June 03, 2015
Less than a week before taking part in his first MLB Draft as the Phillies’ director of amateur scouting, Johnny Almaraz made it perfectly clear what he’s trying to get done.
“My definition of a successful draft is getting somebody in the first, second, and third round who are going to impact the major league level four to five years from now or sooner,” Almaraz said.
The scenario Almaraz is describing didn’t happen for a long time around here. Among all of the reasons that the Phillies find themselves in the predicament they’re currently in, the main one is the almost unbelievable lack of success they’ve had in the amateur draft for the better part of a decade. Check out this stat that MLB.com’s Todd Zolecki dug up last year:
Forty-six Phillies draft picks have reached the big leagues over the previous 10 drafts (2004-13), which ties the A’s and Rangers for seventh-best in baseball. The average in that span is 41.8 players per organization. But the quality of the Phillies’ picks ranks last. According to Baseball Reference, the combined WAR (Wins Above Replacement) of Phillies draft picks over the past 10 years is 20.7, which is a remarkable 24.6 points lower than the 29th ranked Blue Jays (45.3).
Look no further than Reading to see that improvements (likely, we still don’t know for sure) have been made as of recent. J.P. Crawford, the team’s first pick in the 2013 draft, looks like a pretty darn good player. So does 2014 first-rounder Aaron Nola, an advanced college arm who is viewed as a lock to contribute to the major league rotation sooner rather than later.
Still, there were undeniably many missed opportunities in the previous years when Marti Wolever was running the team’s drafts. Although this wasn’t the philosophy behind every pick, Wolever had the reputation of a guy that liked to draft high-upside high school players with athleticism and tools. Basically, these were guys that weren’t finished products as baseball players. When those guys go bust, which happened a few times (Larry Greene Jr., Anthony Hewitt) in the past decade, it looks pretty bad.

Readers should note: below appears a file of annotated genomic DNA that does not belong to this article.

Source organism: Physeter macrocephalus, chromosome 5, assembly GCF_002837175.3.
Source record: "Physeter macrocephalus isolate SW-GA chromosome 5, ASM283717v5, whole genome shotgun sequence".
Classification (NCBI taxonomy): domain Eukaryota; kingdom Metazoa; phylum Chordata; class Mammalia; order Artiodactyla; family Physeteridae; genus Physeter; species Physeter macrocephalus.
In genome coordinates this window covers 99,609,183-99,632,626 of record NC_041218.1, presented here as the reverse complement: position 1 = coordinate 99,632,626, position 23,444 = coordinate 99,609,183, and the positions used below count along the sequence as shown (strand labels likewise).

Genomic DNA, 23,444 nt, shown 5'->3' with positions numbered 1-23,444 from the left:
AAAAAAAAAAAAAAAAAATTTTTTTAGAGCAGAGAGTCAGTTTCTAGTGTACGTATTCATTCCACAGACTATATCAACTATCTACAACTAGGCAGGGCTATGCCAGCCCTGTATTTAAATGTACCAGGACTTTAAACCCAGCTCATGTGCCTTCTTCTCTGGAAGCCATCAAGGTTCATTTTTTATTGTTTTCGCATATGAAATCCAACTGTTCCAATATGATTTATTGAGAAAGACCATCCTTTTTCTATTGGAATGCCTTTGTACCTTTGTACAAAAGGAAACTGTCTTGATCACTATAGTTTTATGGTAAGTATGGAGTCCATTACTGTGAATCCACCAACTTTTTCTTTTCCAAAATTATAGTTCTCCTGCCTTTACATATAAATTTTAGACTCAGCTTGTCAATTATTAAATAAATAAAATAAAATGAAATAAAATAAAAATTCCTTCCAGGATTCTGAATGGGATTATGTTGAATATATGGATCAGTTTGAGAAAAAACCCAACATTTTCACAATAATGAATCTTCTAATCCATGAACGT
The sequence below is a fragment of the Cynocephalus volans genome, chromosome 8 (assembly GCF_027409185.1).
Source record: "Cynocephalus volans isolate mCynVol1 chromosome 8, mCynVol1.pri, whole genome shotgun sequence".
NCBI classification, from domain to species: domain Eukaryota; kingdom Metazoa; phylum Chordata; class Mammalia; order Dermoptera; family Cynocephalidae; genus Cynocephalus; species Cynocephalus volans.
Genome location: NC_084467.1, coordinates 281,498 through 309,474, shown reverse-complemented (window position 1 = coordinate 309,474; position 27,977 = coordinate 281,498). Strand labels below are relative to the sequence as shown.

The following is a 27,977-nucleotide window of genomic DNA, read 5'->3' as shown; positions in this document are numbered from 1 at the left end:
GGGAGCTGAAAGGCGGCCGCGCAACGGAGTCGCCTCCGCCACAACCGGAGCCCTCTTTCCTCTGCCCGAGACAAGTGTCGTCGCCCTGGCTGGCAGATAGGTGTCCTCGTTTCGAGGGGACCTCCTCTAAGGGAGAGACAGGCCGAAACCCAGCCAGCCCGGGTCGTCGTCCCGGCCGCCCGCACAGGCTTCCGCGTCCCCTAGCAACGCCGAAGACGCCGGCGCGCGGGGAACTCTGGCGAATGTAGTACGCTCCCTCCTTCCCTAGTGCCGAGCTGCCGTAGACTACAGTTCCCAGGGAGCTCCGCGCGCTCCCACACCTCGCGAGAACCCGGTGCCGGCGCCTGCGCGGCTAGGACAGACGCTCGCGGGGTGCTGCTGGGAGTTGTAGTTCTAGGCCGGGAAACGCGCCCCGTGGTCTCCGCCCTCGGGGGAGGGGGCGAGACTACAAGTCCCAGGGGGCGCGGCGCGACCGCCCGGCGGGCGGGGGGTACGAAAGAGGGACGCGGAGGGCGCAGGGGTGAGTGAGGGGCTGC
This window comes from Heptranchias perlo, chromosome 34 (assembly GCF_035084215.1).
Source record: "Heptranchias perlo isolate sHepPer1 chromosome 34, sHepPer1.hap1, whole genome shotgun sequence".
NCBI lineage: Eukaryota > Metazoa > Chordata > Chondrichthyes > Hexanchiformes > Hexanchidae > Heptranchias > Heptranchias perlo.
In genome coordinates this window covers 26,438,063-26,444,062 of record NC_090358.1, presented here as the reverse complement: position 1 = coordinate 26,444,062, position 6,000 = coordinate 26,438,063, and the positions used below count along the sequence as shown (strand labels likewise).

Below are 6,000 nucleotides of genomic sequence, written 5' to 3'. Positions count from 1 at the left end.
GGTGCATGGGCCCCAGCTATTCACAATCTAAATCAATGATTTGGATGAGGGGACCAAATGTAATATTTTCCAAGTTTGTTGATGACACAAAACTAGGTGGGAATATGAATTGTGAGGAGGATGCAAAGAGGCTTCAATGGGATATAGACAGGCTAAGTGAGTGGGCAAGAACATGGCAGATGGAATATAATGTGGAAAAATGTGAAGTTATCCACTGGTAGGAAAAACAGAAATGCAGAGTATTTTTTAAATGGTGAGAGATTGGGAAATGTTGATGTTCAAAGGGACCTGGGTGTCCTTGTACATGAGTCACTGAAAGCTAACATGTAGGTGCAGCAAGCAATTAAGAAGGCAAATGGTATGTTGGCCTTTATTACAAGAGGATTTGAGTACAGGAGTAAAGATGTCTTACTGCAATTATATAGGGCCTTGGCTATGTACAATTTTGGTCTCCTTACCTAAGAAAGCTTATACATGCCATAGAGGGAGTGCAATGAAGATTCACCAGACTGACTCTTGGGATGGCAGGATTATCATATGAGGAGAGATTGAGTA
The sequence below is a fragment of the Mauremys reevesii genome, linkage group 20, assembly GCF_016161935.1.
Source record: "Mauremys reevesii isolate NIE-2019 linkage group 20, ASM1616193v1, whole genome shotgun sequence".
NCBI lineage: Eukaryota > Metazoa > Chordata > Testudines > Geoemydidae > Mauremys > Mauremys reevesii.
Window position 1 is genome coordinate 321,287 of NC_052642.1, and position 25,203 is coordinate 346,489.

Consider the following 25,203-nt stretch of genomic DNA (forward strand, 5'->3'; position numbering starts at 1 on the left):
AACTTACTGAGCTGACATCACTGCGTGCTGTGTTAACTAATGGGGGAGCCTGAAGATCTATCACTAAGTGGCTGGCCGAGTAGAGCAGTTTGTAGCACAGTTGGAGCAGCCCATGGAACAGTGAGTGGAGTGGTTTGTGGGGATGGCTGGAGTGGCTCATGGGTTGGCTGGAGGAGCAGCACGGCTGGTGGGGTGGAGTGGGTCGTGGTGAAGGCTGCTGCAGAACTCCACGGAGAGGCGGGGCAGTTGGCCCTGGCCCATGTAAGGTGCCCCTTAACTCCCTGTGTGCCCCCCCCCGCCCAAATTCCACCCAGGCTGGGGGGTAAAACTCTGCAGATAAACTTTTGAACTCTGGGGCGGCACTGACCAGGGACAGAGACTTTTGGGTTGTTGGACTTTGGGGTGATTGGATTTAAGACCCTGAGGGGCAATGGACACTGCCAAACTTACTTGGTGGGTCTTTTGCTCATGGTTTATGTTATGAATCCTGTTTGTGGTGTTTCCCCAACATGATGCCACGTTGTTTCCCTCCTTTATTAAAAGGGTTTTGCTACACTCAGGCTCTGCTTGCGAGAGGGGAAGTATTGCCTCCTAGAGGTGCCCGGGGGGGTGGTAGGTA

In Wolever’s last draft, the philosophy took a complete 180. Of the Phillies’ first 28 picks last season, 27 of them were college players. Almaraz, who comes over from the Atlanta Braves organization, obviously shied away from bury any of his predecessors, but it’s clear that there’s a new line of thinking at the top of the Phillies’ scouting department.
“It’s really simple, it’s very basic,” Almaraz said. “My philosophy is that I look at the best baseball players with the best ability. And what that means — I’m pretty old school — is you look for guys who possess the baseball ability which is knowing how to play the game. If they know how the play the game, then you look for the tools to see whether they can run, throw, hit, or they have any type of power.”
Looking for the best players is the point of any draft, but Almaraz made clear that it’s baseball ability first, tools second. If that holds true, the Phillies’ scouting department is more concerned with what a player can already do than what he could potentially do than in the past.
“I really believe that baseball players need to know how to play the game fundamentally and pitchers [need to] have usually always done it,” Almaraz said.
The Phillies will have the tenth pick, and Almaraz said that he’s personally seen each of the projected top-15 picks three or four times. We don’t know if the player they’ll select (Vanderbilt pitcher Walker Buehler and Cincinnati second baseman Ian Happ are a couple of the names thrown often around) will be as successful as some of Almaraz’s greatest hits like Adam Dunn or Johnny Cueto.
What we do know is that there’s a different perspective running the Phillies’ draft this year.
Follow Rich on Twitter: @rich_hofmann